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  4. With my son’s disability (Developmental Coordination Disorder “DCD”) there are certain things he cannot do in class and the 5th graders are just awful. The teacher says she tries to nip-it-in-the-bud immediately… but I’m often finding she is a part of the issue. Kids with DCD have motor skill challenges and take forever to write and need occupational therapy… and it takes them FOREVER to get anything done. Short term memory, etc. So although they appear normal, there are a few things where their differences stand out… “Why is it taking you so long. I gave you plenty of time for that test…” and the kids pick up on that and begin teasing my son to where he gets embarrassed and shuts down… I just sent the principal an e-mail because half the class got awards. Grades kinder-4th everyone would get an award at one point during the year that matched one of school’s core values. 5th grade they failed to tell us this changed and basically 12 kids didn’t get recognized. There was no criteria to be met to get these awards and were basically based upon the teachers favorites. Our son deserves an award as he works harder and longer hours than any student…just because he’s not the “ideal” student and best performer, doesn’t mean he’s not deserving. The principal did not respond to my e-mail, but had the teacher e-mail me. I had formal complaint about that teacher. I’m kinda ticked off… that the principal did not respond to me.

    My 11-year-old’s self-esteem took a major hit this year. I AM TICKED OFF!!!! Bullying comes in the form of a teacher who does not care to really work to ensure there’s a safe-learning-environment that fosters learning, and confidence to all students…even those that don’t fit in the box.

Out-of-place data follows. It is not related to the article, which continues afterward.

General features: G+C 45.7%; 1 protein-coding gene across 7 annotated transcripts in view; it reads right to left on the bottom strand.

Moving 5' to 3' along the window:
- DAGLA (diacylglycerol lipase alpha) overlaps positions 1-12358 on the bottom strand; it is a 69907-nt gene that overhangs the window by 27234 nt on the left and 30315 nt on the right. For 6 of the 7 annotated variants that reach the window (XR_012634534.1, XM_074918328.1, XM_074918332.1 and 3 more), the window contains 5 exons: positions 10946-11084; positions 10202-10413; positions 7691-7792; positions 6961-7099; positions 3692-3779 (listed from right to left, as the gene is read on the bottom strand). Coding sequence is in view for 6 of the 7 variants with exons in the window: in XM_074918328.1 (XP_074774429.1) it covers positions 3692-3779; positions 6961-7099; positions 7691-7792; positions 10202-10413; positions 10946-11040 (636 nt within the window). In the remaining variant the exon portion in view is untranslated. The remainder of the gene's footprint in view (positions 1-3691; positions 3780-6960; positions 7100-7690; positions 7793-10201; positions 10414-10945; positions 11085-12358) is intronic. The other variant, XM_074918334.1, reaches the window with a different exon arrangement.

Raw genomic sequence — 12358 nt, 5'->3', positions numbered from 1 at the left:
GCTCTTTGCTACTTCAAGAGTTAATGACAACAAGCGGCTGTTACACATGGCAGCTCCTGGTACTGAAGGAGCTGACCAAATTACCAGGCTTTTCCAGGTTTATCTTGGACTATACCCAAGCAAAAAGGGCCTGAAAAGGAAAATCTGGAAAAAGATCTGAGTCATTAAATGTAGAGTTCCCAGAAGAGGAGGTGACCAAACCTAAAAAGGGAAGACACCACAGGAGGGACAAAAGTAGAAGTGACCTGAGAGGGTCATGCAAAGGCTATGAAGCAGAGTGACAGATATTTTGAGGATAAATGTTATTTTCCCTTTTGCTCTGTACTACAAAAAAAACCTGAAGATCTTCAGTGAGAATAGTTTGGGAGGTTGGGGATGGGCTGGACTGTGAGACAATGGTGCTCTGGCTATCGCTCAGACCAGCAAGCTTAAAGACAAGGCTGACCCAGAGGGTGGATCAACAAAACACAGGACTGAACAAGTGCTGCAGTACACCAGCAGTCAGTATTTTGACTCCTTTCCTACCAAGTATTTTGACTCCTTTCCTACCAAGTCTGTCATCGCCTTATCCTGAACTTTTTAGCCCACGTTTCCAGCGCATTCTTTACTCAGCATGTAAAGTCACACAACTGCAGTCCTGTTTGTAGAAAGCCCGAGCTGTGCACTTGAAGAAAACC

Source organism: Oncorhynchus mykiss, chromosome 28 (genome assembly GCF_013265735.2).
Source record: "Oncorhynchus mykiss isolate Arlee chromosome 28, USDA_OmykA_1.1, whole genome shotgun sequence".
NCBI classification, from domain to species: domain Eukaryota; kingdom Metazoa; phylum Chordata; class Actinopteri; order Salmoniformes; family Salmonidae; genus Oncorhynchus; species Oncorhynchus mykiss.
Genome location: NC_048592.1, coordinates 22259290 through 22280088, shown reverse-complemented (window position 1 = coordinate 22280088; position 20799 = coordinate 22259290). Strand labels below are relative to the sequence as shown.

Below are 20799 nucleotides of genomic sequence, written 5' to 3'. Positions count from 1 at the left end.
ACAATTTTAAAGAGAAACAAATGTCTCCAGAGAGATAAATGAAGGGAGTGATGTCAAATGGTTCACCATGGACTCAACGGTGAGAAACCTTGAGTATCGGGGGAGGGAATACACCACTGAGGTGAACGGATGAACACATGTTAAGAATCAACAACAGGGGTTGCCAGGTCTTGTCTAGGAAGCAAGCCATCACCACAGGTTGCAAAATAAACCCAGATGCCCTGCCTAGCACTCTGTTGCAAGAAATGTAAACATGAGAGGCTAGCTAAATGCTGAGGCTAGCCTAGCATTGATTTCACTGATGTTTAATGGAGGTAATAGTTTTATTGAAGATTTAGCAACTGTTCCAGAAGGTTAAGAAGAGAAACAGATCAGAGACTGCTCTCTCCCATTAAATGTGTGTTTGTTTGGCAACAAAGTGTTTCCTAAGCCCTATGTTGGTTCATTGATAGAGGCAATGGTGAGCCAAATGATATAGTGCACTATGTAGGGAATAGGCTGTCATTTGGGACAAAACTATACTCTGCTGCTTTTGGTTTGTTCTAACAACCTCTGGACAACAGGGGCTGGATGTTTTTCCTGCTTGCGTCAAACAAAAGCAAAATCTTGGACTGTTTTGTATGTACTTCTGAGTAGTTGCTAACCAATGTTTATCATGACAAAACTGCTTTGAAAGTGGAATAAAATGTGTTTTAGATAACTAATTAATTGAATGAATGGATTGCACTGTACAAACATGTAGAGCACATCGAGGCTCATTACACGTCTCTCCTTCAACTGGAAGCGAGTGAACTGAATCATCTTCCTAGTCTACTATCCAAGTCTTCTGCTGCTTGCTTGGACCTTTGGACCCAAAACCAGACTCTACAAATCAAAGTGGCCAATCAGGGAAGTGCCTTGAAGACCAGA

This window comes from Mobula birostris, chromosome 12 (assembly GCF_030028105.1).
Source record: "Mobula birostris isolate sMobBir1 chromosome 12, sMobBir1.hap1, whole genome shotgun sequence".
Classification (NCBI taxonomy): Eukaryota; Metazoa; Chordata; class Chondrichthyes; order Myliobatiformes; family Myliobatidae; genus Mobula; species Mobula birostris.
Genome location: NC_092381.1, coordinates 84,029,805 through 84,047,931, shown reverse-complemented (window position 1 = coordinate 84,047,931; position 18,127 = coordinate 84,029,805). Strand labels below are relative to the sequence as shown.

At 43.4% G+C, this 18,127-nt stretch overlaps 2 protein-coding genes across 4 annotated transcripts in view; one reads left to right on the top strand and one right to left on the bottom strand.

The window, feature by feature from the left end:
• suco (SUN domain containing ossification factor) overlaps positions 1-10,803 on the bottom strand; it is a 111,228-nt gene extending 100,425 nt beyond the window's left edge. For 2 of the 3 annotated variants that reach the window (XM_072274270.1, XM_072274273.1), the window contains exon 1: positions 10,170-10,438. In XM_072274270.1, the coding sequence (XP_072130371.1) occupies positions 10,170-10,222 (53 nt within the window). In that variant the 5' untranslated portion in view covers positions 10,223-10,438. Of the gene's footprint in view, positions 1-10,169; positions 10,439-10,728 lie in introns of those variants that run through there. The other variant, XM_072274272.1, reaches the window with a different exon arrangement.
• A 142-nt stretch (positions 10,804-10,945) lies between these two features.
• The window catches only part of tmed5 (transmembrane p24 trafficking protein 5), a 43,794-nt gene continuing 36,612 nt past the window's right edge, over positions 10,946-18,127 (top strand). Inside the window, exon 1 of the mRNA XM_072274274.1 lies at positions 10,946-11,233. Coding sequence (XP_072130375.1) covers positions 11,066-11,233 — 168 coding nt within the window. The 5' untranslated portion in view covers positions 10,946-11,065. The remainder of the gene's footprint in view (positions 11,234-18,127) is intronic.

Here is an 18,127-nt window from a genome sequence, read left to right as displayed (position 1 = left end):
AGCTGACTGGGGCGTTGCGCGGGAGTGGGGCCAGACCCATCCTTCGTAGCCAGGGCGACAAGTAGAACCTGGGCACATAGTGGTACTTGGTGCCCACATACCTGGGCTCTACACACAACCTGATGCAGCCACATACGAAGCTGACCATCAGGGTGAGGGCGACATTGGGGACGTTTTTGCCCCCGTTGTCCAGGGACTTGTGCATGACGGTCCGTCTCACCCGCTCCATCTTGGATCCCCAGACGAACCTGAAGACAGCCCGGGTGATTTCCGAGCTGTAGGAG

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    • Do you have a 504 or an IEP (I’m not sure where you live and if it’s the same, but I’m in Virginia, USA, and my kid has a 504 plan for high-functioning autism)? I’m wondering if this could be addressed in some way, maybe such as stating that any verbal teacher concerns over him must be made in a one-to-one situation, or written down for him to read. If you end up with a bad teacher, there’s only so much that can be done, but legally, having those plans in place, they are supposed to comply.
      I hope your son gets a teacher that has both compassion and creativity for next year so he can be the best student he can be, as well as regain some confidence!

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      • Yes, we already went to an “outside” psychologist that diagnosed DCD and now the School has 60 days to legally respond… which of course falls over summer… and they want to do their own testing, etc. To see if he can qualify for Occupational therapy and IEP, etc. In the meantime, everyone agreed to lighten his homework, etc. Yet, it doesn’t seem to be happening and 2 missing assignments and he wasn’t allowed to play in a special kickball game as a penalization. So upset.